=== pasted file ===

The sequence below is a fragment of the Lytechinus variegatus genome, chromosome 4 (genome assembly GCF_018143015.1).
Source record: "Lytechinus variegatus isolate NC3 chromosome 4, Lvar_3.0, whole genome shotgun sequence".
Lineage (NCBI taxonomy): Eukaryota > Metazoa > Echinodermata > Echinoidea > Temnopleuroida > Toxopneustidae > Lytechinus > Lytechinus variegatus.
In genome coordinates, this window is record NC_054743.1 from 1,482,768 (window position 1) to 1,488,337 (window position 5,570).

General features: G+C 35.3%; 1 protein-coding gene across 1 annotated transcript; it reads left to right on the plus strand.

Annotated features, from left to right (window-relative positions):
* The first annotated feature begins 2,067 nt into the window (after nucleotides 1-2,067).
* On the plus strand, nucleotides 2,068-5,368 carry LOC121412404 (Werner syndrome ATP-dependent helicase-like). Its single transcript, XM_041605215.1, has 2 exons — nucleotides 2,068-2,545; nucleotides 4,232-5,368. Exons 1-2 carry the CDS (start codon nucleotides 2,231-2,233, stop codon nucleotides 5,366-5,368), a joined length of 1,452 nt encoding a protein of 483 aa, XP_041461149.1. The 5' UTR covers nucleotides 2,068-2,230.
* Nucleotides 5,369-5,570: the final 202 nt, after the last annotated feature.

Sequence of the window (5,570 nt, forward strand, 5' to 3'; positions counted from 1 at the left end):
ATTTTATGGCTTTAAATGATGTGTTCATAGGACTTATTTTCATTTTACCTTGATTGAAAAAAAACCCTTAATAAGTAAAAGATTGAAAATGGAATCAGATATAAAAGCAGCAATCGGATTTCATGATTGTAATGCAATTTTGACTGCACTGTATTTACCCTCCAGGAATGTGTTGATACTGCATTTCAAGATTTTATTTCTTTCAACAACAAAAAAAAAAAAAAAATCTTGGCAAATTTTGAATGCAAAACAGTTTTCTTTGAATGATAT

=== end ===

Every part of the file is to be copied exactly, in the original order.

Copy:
The sequence below is a fragment of the Lytechinus variegatus genome, chromosome 4 (genome assembly GCF_018143015.1).
Source record: "Lytechinus variegatus isolate NC3 chromosome 4, Lvar_3.0, whole genome shotgun sequence".
Lineage (NCBI taxonomy): Eukaryota > Metazoa > Echinodermata > Echinoidea > Temnopleuroida > Toxopneustidae > Lytechinus > Lytechinus variegatus.
In genome coordinates, this window is record NC_054743.1 from 1,482,768 (window position 1) to 1,488,337 (window position 5,570).

General features: G+C 35.3%; 1 protein-coding gene across 1 annotated transcript; it reads left to right on the plus strand.

Annotated features, from left to right (window-relative positions):
* The first annotated feature begins 2,067 nt into the window (after nucleotides 1-2,067).
* On the plus strand, nucleotides 2,068-5,368 carry LOC121412404 (Werner syndrome ATP-dependent helicase-like). Its single transcript, XM_041605215.1, has 2 exons — nucleotides 2,068-2,545; nucleotides 4,232-5,368. Exons 1-2 carry the CDS (start codon nucleotides 2,231-2,233, stop codon nucleotides 5,366-5,368), a joined length of 1,452 nt encoding a protein of 483 aa, XP_041461149.1. The 5' UTR covers nucleotides 2,068-2,230.
* Nucleotides 5,369-5,570: the final 202 nt, after the last annotated feature.

Sequence of the window (5,570 nt, forward strand, 5' to 3'; positions counted from 1 at the left end):
ATTTTATGGCTTTAAATGATGTGTTCATAGGACTTATTTTCATTTTACCTTGATTGAAAAAAAACCCTTAATAAGTAAAAGATTGAAAATGGAATCAGATATAAAAGCAGCAATCGGATTTCATGATTGTAATGCAATTTTGACTGCACTGTATTTACCCTCCAGGAATGTGTTGATACTGCATTTCAAGATTTTATTTCTTTCAACAACAAAAAAAAAAAAAAAATCTTGGCAAATTTTGAATGCAAAACAGTTTTCTTTGAATGATAT